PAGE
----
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according to your article are we saying we need to set rules and regulations for all the persons living in multigeneration households before we move in on 2014-06-13 13:22:24

This is a great article that I think could be helpful to many people in multigenerational households. But some of the issues are more complcated, I think. For example, the "lady of the house" might not want to have to share her kitchen in the way suggested. Or it may be, say, a vegetarian household and the new member (a grandparent or an adult son or daughter who has come home to live) loves meat. Or maybe the owners won't accept things like waiting for packages as a substitute for contributing financially.

The article also leaves out one important area - that of childcare. Sometimes, the homeowners - or the new members of the household - find themselves doing more childcare than they expected. Or they would like to do more but the children's parents resist.

These kinds of issues, by the way, are often discussed , as well, in the Community area of this website. To find it just click on Community at the very top or bottom of this page or key in at the top of your screen. More specifically, if your adult son or daughter has come home to live, you might want to talk about the pluses and minuses of that situation in the forum called Empty Nest No Longer. Same if they've brought a spouse/significant other and/or children with them.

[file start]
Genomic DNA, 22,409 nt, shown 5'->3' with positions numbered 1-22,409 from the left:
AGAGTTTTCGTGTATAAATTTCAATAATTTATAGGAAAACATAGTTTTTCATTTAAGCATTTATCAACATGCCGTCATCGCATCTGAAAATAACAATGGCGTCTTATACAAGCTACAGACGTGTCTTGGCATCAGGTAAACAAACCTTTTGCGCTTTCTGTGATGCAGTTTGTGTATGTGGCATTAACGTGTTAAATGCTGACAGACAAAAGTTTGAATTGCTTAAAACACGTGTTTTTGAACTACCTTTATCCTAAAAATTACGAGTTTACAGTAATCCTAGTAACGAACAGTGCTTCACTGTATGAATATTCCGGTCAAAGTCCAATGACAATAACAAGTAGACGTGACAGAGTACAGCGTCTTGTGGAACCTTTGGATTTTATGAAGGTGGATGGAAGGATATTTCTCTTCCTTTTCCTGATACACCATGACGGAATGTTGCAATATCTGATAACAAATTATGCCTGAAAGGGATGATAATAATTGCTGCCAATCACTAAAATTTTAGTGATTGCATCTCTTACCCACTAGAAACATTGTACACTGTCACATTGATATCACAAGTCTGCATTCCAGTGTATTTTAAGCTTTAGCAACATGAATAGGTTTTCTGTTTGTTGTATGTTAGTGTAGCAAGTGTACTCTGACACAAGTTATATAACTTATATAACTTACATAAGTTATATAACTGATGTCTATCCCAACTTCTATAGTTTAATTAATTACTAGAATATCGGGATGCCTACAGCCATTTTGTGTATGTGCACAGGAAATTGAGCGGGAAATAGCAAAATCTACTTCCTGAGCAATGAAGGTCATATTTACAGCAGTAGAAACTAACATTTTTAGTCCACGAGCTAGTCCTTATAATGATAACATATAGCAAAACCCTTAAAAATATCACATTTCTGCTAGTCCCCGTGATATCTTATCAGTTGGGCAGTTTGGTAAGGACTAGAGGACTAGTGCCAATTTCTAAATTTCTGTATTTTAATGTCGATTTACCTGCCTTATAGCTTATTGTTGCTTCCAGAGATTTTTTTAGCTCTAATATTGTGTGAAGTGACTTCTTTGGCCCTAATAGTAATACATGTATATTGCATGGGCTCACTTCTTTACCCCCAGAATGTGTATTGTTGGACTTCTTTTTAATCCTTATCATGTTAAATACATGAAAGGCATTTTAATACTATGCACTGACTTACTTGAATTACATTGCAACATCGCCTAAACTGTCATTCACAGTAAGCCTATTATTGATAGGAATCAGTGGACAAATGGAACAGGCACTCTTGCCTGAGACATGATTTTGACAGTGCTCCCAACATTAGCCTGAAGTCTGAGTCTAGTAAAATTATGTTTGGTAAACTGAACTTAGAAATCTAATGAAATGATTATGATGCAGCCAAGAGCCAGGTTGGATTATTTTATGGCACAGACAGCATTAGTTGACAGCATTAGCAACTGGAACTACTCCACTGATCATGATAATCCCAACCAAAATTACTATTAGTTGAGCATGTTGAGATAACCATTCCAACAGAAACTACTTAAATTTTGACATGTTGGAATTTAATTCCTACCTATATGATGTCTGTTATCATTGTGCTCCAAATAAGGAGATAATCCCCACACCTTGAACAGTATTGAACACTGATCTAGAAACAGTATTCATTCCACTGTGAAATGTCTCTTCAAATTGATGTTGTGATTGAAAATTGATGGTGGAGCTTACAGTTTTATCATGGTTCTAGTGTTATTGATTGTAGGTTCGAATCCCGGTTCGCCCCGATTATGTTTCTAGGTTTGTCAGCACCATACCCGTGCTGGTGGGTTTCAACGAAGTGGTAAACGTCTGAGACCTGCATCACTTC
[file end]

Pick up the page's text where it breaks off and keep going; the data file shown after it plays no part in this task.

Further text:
And as for the childcare issues - If you find yourself doing a lot of the childcare or if you're raising your grandchildren on your own, I invite you to check out the group called Grandparents Caring for Grandkids. Same if you're the regular caregiver for your grandchildren, otherwise or a babysitter of choice. Or if you're an aunt, uncle, great-grandparent or other relative in that situation.

rosered135 on 2014-06-10 00:52:55

What value do you place on the expected duration of a multi-generational home? It just seems to me that long vs short durations require substantially different planning.

pemded on 2014-06-04 11:05:27